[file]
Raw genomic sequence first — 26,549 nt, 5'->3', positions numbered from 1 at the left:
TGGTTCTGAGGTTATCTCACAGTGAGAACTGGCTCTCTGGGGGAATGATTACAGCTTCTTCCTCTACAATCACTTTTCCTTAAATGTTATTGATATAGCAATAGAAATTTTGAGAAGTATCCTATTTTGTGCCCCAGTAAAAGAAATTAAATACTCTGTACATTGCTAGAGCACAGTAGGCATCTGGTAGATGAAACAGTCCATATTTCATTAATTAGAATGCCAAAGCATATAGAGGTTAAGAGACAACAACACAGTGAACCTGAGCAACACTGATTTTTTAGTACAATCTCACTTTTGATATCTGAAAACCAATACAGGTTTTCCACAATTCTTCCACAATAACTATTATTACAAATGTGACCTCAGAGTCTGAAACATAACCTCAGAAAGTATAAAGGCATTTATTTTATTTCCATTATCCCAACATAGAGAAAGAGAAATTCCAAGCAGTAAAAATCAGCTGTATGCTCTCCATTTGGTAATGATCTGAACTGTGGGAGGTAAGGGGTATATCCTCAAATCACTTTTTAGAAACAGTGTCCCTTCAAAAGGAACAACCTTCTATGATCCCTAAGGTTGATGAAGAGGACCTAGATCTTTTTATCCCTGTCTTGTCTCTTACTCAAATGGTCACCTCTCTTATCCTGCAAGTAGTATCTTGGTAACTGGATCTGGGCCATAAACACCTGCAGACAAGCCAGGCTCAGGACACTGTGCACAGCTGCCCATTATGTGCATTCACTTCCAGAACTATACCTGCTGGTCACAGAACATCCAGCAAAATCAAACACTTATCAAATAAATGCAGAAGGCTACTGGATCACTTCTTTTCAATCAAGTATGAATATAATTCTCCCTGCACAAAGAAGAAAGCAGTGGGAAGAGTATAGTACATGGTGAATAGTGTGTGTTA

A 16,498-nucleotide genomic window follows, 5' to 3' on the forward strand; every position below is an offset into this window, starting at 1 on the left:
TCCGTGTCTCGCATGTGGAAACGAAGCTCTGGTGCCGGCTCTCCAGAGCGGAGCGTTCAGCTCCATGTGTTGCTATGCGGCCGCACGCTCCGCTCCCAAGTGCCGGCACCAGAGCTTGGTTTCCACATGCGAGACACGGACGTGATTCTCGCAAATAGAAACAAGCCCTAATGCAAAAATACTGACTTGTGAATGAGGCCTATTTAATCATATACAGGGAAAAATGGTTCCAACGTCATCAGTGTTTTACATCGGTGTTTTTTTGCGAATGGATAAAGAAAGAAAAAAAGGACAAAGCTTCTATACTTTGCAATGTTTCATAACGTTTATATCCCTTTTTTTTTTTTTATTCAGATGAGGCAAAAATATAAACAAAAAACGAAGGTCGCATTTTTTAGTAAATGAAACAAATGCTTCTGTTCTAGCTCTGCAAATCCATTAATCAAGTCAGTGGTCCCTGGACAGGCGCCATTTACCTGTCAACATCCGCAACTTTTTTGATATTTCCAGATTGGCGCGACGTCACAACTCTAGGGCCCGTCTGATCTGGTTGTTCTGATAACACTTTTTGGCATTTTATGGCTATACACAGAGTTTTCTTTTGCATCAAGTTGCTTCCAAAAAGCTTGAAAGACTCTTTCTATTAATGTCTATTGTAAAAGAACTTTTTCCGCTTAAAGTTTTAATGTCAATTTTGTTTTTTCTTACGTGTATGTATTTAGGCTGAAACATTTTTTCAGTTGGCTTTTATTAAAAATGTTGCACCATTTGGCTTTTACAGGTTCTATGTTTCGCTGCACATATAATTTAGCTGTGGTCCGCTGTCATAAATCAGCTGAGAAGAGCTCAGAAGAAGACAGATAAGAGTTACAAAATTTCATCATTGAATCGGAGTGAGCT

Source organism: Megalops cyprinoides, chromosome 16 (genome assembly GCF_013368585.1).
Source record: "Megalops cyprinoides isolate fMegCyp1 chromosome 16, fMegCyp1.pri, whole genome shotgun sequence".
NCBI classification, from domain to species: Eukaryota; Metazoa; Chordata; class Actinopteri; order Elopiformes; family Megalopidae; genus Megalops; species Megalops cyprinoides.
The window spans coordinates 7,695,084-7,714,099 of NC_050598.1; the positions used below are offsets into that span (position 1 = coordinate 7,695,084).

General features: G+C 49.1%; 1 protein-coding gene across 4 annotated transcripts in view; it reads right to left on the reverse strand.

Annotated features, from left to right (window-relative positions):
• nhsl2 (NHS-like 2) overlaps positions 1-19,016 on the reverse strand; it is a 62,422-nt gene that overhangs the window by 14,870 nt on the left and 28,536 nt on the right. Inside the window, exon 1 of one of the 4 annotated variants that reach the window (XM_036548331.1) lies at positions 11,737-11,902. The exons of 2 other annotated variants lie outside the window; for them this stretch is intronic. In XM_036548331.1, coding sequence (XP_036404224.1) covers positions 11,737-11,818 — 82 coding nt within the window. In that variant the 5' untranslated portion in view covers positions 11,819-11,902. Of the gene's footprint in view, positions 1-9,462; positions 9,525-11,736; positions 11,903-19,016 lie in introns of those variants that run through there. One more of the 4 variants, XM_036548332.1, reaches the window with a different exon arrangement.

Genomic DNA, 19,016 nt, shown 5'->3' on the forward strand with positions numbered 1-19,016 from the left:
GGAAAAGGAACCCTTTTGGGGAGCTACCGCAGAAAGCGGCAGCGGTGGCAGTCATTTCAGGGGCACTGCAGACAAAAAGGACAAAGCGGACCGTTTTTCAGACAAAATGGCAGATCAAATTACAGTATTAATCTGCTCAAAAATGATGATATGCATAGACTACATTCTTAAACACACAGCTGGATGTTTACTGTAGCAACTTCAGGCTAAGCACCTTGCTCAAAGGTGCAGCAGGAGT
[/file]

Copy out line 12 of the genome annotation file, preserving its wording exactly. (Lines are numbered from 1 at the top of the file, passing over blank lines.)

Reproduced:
Genomic DNA, 19,016 nt, shown 5'->3' on the forward strand with positions numbered 1-19,016 from the left: